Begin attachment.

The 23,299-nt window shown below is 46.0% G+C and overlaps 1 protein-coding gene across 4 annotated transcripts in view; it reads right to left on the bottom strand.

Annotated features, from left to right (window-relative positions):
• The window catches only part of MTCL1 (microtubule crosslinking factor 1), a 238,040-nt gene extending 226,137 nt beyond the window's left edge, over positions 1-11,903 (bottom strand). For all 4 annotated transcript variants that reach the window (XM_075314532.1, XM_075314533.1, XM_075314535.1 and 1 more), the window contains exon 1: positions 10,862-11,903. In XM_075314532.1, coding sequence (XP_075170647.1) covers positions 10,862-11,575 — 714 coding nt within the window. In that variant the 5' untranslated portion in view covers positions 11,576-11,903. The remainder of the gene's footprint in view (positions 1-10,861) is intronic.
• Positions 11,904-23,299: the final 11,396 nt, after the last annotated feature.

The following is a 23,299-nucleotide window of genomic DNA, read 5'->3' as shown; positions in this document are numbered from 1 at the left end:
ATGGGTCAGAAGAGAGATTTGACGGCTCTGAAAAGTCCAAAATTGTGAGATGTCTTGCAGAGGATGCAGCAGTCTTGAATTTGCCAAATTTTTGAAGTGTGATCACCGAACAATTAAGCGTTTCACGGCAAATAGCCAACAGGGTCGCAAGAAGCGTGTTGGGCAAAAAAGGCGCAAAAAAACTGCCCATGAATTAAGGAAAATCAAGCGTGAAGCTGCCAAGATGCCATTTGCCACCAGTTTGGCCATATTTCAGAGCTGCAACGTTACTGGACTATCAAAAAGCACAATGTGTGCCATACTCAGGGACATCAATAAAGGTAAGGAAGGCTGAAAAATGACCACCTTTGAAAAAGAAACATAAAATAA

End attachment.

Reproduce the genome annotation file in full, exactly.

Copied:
The 23,299-nt window shown below is 46.0% G+C and overlaps 1 protein-coding gene across 4 annotated transcripts in view; it reads right to left on the bottom strand.

Annotated features, from left to right (window-relative positions):
• The window catches only part of MTCL1 (microtubule crosslinking factor 1), a 238,040-nt gene extending 226,137 nt beyond the window's left edge, over positions 1-11,903 (bottom strand). For all 4 annotated transcript variants that reach the window (XM_075314532.1, XM_075314533.1, XM_075314535.1 and 1 more), the window contains exon 1: positions 10,862-11,903. In XM_075314532.1, coding sequence (XP_075170647.1) covers positions 10,862-11,575 — 714 coding nt within the window. In that variant the 5' untranslated portion in view covers positions 11,576-11,903. The remainder of the gene's footprint in view (positions 1-10,861) is intronic.
• Positions 11,904-23,299: the final 11,396 nt, after the last annotated feature.

The following is a 23,299-nucleotide window of genomic DNA, read 5'->3' as shown; positions in this document are numbered from 1 at the left end:
ATGGGTCAGAAGAGAGATTTGACGGCTCTGAAAAGTCCAAAATTGTGAGATGTCTTGCAGAGGATGCAGCAGTCTTGAATTTGCCAAATTTTTGAAGTGTGATCACCGAACAATTAAGCGTTTCACGGCAAATAGCCAACAGGGTCGCAAGAAGCGTGTTGGGCAAAAAAGGCGCAAAAAAACTGCCCATGAATTAAGGAAAATCAAGCGTGAAGCTGCCAAGATGCCATTTGCCACCAGTTTGGCCATATTTCAGAGCTGCAACGTTACTGGACTATCAAAAAGCACAATGTGTGCCATACTCAGGGACATCAATAAAGGTAAGGAAGGCTGAAAAATGACCACCTTTGAAAAAGAAACATAAAATAA